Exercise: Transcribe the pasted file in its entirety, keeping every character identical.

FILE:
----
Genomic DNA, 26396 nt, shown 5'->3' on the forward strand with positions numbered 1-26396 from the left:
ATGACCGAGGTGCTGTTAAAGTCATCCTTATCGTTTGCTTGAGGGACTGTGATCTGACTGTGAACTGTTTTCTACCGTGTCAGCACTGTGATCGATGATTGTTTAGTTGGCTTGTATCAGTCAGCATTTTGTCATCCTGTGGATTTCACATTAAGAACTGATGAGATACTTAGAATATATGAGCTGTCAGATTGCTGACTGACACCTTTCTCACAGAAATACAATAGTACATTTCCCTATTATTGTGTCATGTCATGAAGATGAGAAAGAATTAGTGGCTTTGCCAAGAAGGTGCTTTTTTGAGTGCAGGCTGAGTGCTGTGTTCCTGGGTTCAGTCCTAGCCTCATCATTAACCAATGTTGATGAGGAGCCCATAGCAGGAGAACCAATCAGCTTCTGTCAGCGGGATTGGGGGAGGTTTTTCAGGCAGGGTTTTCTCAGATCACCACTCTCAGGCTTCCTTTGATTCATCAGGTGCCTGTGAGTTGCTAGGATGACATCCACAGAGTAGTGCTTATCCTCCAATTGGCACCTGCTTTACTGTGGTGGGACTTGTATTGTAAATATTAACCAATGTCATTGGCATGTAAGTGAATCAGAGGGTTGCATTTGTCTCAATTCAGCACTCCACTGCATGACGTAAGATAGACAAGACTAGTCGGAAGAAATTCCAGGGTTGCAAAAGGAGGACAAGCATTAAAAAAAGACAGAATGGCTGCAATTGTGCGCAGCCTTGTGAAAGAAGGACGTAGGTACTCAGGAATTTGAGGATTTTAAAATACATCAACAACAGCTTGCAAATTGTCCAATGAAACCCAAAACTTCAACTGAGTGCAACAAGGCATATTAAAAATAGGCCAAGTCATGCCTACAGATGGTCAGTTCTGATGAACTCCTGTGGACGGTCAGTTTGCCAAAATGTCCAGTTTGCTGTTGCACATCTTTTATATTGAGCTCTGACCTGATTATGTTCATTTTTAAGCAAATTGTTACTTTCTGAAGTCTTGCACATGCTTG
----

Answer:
Genomic DNA, 26396 nt, shown 5'->3' on the forward strand with positions numbered 1-26396 from the left:
ATGACCGAGGTGCTGTTAAAGTCATCCTTATCGTTTGCTTGAGGGACTGTGATCTGACTGTGAACTGTTTTCTACCGTGTCAGCACTGTGATCGATGATTGTTTAGTTGGCTTGTATCAGTCAGCATTTTGTCATCCTGTGGATTTCACATTAAGAACTGATGAGATACTTAGAATATATGAGCTGTCAGATTGCTGACTGACACCTTTCTCACAGAAATACAATAGTACATTTCCCTATTATTGTGTCATGTCATGAAGATGAGAAAGAATTAGTGGCTTTGCCAAGAAGGTGCTTTTTTGAGTGCAGGCTGAGTGCTGTGTTCCTGGGTTCAGTCCTAGCCTCATCATTAACCAATGTTGATGAGGAGCCCATAGCAGGAGAACCAATCAGCTTCTGTCAGCGGGATTGGGGGAGGTTTTTCAGGCAGGGTTTTCTCAGATCACCACTCTCAGGCTTCCTTTGATTCATCAGGTGCCTGTGAGTTGCTAGGATGACATCCACAGAGTAGTGCTTATCCTCCAATTGGCACCTGCTTTACTGTGGTGGGACTTGTATTGTAAATATTAACCAATGTCATTGGCATGTAAGTGAATCAGAGGGTTGCATTTGTCTCAATTCAGCACTCCACTGCATGACGTAAGATAGACAAGACTAGTCGGAAGAAATTCCAGGGTTGCAAAAGGAGGACAAGCATTAAAAAAAGACAGAATGGCTGCAATTGTGCGCAGCCTTGTGAAAGAAGGACGTAGGTACTCAGGAATTTGAGGATTTTAAAATACATCAACAACAGCTTGCAAATTGTCCAATGAAACCCAAAACTTCAACTGAGTGCAACAAGGCATATTAAAAATAGGCCAAGTCATGCCTACAGATGGTCAGTTCTGATGAACTCCTGTGGACGGTCAGTTTGCCAAAATGTCCAGTTTGCTGTTGCACATCTTTTATATTGAGCTCTGACCTGATTATGTTCATTTTTAAGCAAATTGTTACTTTCTGAAGTCTTGCACATGCTTG